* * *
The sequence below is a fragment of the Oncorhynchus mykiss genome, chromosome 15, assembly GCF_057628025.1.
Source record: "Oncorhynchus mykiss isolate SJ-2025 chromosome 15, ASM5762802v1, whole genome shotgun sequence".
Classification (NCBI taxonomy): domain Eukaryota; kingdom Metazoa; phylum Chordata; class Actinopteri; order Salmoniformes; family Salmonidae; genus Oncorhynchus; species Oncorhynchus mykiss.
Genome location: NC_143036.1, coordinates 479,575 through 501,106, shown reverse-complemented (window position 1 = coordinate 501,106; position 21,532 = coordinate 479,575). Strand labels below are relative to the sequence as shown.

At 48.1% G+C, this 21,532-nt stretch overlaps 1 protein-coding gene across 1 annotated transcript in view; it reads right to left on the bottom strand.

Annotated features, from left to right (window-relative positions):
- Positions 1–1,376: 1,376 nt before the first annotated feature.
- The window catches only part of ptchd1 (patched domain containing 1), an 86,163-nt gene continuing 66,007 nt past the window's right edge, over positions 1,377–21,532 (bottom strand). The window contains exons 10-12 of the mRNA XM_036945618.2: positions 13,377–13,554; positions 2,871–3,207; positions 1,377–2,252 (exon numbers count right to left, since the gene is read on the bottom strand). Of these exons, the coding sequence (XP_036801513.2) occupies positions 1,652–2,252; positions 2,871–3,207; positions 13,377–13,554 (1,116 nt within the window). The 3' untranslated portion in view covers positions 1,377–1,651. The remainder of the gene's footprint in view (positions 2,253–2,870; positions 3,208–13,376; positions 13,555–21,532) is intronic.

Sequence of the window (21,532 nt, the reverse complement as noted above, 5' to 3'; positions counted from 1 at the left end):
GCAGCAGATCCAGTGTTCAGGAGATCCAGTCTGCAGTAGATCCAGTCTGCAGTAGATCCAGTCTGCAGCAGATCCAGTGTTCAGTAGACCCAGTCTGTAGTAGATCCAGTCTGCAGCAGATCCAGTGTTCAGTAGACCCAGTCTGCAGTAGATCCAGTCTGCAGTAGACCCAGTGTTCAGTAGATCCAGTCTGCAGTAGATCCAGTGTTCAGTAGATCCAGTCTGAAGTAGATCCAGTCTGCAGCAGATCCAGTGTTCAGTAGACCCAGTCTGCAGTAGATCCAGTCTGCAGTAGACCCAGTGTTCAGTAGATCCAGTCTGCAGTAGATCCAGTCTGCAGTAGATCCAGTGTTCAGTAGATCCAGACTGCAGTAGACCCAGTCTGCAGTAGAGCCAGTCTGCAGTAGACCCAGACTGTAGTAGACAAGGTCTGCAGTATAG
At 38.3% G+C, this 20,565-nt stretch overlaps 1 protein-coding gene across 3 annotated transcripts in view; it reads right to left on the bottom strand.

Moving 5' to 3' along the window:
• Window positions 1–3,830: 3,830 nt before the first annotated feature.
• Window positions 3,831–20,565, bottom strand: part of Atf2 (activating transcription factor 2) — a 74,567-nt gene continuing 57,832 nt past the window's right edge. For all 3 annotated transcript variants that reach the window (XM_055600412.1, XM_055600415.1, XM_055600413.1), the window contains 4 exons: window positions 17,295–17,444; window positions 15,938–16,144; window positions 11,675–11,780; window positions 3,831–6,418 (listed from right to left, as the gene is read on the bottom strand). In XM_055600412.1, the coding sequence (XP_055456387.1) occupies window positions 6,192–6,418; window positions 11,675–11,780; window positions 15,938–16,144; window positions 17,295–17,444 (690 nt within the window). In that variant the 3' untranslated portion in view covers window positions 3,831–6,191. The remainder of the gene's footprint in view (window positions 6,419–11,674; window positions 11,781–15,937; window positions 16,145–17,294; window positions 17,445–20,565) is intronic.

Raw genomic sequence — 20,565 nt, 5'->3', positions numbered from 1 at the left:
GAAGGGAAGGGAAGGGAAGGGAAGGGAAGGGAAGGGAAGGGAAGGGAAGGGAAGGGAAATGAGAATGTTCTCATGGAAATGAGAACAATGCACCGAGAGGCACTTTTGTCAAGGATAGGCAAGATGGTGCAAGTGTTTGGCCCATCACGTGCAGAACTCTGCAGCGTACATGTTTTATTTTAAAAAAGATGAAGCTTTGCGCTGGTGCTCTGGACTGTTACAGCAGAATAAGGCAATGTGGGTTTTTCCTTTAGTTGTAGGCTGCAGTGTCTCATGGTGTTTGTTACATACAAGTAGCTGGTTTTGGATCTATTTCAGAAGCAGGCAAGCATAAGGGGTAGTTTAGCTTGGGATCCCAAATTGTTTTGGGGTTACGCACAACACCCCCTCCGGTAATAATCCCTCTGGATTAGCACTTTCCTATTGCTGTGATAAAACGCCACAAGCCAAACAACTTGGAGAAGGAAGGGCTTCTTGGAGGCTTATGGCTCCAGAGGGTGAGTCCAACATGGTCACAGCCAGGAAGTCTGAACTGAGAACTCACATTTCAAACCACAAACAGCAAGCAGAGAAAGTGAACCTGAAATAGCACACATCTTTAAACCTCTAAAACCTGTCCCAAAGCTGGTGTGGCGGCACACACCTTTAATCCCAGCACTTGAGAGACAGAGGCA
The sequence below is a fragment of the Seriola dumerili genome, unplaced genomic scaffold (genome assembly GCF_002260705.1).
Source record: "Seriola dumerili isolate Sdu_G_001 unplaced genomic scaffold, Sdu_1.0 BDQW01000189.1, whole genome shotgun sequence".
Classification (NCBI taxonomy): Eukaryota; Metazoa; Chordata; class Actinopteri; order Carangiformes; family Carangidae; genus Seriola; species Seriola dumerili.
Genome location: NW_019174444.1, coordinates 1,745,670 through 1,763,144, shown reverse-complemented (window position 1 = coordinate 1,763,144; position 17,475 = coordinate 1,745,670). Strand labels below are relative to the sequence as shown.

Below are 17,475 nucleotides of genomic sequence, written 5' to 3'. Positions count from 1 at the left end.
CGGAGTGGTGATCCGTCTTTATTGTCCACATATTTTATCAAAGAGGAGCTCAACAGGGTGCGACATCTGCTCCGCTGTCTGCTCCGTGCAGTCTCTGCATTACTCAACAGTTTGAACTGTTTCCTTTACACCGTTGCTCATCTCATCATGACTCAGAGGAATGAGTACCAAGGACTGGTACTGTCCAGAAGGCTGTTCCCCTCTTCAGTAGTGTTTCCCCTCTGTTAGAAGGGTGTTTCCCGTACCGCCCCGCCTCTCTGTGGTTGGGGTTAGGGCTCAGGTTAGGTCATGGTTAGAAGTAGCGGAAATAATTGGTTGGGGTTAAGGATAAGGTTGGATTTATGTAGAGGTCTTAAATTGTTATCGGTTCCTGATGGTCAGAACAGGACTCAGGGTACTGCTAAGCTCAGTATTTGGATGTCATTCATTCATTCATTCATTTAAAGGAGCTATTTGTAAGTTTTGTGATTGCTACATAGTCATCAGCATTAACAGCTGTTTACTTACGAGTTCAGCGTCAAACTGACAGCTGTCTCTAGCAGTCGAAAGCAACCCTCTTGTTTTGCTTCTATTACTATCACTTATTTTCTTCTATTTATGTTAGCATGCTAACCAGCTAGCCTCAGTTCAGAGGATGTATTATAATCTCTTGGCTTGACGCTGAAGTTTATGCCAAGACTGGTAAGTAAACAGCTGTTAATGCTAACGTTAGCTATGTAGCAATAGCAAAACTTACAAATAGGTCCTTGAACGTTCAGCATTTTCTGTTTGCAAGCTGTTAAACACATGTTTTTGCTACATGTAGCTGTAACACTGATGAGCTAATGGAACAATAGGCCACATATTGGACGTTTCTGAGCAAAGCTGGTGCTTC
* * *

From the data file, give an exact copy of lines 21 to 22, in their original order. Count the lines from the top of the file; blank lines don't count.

Below are 17,475 nucleotides of genomic sequence, written 5' to 3'. Positions count from 1 at the left end.
CGGAGTGGTGATCCGTCTTTATTGTCCACATATTTTATCAAAGAGGAGCTCAACAGGGTGCGACATCTGCTCCGCTGTCTGCTCCGTGCAGTCTCTGCATTACTCAACAGTTTGAACTGTTTCCTTTACACCGTTGCTCATCTCATCATGACTCAGAGGAATGAGTACCAAGGACTGGTACTGTCCAGAAGGCTGTTCCCCTCTTCAGTAGTGTTTCCCCTCTGTTAGAAGGGTGTTTCCCGTACCGCCCCGCCTCTCTGTGGTTGGGGTTAGGGCTCAGGTTAGGTCATGGTTAGAAGTAGCGGAAATAATTGGTTGGGGTTAAGGATAAGGTTGGATTTATGTAGAGGTCTTAAATTGTTATCGGTTCCTGATGGTCAGAACAGGACTCAGGGTACTGCTAAGCTCAGTATTTGGATGTCATTCATTCATTCATTCATTTAAAGGAGCTATTTGTAAGTTTTGTGATTGCTACATAGTCATCAGCATTAACAGCTGTTTACTTACGAGTTCAGCGTCAAACTGACAGCTGTCTCTAGCAGTCGAAAGCAACCCTCTTGTTTTGCTTCTATTACTATCACTTATTTTCTTCTATTTATGTTAGCATGCTAACCAGCTAGCCTCAGTTCAGAGGATGTATTATAATCTCTTGGCTTGACGCTGAAGTTTATGCCAAGACTGGTAAGTAAACAGCTGTTAATGCTAACGTTAGCTATGTAGCAATAGCAAAACTTACAAATAGGTCCTTGAACGTTCAGCATTTTCTGTTTGCAAGCTGTTAAACACATGTTTTTGCTACATGTAGCTGTAACACTGATGAGCTAATGGAACAATAGGCCACATATTGGACGTTTCTGAGCAAAGCTGGTGCTTC